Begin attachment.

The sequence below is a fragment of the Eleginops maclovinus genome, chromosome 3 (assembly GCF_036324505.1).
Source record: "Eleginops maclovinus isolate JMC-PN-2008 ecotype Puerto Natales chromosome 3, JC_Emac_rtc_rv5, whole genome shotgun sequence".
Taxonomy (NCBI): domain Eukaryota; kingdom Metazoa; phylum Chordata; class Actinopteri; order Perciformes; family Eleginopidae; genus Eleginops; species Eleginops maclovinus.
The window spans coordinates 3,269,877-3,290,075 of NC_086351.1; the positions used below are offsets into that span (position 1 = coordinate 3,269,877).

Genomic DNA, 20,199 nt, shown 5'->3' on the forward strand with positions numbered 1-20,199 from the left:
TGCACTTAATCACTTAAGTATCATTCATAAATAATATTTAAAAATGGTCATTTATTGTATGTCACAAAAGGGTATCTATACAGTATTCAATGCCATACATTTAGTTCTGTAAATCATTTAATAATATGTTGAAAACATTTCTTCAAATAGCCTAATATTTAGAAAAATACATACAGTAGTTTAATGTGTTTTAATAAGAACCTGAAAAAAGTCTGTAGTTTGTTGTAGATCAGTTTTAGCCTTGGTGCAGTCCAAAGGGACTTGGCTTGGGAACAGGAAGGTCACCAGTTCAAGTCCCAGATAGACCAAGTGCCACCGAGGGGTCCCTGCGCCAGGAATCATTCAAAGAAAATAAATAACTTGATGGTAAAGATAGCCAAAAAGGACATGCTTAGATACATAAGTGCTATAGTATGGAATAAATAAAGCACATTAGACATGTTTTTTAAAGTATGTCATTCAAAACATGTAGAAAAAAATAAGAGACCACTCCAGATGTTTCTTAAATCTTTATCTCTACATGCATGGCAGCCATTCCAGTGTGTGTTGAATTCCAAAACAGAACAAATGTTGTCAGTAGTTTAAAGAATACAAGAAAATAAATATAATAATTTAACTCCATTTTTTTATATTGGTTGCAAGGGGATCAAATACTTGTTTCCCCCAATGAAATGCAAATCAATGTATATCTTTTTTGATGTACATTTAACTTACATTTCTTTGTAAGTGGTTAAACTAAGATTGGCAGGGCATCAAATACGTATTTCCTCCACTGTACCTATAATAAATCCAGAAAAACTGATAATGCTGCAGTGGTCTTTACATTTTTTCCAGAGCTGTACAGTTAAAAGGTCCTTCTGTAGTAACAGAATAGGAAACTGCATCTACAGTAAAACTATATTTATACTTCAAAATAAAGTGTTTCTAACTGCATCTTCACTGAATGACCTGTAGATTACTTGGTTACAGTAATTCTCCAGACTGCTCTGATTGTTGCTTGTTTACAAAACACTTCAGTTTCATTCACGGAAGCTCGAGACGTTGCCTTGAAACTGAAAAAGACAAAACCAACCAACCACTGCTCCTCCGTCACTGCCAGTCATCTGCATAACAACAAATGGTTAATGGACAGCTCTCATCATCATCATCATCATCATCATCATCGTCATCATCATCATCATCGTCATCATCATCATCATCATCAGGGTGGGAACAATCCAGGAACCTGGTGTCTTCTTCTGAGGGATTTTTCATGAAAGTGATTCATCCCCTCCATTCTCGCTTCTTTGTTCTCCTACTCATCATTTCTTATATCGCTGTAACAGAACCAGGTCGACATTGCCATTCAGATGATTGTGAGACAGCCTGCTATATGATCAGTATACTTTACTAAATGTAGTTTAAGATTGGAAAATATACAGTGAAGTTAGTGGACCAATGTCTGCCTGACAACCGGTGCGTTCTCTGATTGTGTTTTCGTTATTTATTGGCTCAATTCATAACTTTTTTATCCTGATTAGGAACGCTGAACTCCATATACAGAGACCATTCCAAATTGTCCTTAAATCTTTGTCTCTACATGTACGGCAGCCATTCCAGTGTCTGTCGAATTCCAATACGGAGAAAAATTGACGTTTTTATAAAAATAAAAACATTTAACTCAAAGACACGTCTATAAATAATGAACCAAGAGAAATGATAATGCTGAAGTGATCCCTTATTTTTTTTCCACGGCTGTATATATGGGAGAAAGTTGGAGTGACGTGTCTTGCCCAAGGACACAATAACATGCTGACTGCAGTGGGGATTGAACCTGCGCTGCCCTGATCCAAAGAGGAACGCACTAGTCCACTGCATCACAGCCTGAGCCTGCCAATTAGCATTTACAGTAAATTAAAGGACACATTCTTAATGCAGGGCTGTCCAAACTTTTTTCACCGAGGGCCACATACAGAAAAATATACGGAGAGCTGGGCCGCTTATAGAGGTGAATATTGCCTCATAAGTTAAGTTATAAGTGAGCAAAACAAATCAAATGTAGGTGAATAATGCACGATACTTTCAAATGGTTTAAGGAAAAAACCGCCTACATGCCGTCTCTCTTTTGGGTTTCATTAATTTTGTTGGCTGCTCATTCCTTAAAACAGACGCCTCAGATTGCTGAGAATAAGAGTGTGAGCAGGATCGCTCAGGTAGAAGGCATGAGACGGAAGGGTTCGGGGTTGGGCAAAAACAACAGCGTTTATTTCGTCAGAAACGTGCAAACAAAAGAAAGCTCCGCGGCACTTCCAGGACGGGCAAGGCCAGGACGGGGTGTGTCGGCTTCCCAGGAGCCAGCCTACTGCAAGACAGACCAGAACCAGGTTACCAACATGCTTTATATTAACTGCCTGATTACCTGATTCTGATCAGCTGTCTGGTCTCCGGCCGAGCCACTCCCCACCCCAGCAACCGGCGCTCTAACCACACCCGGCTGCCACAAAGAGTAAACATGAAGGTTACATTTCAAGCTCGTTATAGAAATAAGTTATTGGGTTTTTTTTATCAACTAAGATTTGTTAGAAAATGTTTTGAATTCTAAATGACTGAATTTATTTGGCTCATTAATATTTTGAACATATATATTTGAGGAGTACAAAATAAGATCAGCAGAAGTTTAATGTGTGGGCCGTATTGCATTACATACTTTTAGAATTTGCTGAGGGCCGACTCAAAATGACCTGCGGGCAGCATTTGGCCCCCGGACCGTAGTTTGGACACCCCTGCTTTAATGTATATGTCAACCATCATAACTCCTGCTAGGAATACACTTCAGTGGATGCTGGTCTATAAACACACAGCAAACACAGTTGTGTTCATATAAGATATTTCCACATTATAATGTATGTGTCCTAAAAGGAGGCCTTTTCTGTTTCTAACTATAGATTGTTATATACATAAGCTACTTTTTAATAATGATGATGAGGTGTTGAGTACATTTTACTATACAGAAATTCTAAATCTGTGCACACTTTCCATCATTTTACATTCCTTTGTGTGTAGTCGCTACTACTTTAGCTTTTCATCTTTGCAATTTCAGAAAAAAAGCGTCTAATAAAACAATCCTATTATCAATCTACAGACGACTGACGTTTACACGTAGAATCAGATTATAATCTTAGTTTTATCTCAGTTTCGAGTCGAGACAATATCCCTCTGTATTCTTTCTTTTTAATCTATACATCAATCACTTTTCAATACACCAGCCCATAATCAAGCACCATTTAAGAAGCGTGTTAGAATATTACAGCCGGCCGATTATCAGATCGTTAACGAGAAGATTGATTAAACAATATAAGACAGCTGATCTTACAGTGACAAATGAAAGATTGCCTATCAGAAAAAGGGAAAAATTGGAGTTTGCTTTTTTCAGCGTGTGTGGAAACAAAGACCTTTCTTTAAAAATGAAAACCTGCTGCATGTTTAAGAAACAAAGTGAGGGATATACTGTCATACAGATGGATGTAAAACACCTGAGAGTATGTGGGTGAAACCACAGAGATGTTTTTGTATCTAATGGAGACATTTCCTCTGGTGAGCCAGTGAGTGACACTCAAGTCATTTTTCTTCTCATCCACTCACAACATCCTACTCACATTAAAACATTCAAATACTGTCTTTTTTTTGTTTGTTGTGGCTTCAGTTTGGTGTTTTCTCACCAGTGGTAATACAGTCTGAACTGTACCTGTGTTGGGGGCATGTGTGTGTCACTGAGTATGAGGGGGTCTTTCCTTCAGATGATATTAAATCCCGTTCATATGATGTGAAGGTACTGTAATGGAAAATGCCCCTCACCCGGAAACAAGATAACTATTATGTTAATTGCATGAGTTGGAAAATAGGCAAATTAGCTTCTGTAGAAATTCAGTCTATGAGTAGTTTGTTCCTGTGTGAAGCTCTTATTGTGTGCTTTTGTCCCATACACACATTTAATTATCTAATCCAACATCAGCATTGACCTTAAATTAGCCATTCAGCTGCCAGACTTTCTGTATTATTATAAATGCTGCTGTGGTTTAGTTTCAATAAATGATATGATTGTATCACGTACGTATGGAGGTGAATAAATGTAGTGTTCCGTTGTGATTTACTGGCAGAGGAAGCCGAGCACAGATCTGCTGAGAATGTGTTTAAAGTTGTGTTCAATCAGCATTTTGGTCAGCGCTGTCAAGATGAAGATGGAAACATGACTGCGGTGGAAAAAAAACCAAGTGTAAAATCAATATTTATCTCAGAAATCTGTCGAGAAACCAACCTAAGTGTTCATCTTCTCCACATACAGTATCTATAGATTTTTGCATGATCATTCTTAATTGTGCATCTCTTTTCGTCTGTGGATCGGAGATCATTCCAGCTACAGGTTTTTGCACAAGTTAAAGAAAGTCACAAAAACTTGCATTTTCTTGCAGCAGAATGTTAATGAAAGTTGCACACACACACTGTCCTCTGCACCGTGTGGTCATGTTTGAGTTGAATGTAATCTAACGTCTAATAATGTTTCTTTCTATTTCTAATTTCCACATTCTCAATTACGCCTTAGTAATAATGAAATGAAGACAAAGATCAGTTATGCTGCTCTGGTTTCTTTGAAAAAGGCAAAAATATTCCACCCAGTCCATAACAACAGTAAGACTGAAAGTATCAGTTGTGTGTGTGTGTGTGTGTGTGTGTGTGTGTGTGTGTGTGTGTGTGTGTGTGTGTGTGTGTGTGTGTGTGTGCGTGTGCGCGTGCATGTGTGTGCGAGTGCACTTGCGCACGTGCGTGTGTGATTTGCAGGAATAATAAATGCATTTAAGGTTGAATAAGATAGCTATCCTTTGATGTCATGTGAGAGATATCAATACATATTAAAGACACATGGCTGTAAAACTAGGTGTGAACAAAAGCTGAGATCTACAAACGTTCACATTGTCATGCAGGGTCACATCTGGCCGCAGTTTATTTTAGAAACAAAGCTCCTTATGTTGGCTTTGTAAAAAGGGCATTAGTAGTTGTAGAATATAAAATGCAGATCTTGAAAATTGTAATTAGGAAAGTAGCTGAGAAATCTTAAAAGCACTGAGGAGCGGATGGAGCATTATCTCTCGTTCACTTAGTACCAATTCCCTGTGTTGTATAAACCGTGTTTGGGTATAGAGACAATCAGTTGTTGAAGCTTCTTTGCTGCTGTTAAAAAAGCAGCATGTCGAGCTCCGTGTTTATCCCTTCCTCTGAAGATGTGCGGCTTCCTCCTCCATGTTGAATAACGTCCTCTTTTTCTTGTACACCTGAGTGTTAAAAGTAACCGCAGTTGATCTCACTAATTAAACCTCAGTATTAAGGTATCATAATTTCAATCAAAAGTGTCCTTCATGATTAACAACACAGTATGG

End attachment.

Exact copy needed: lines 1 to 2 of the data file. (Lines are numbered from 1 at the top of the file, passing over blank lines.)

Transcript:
The sequence below is a fragment of the Eleginops maclovinus genome, chromosome 3 (assembly GCF_036324505.1).
Source record: "Eleginops maclovinus isolate JMC-PN-2008 ecotype Puerto Natales chromosome 3, JC_Emac_rtc_rv5, whole genome shotgun sequence".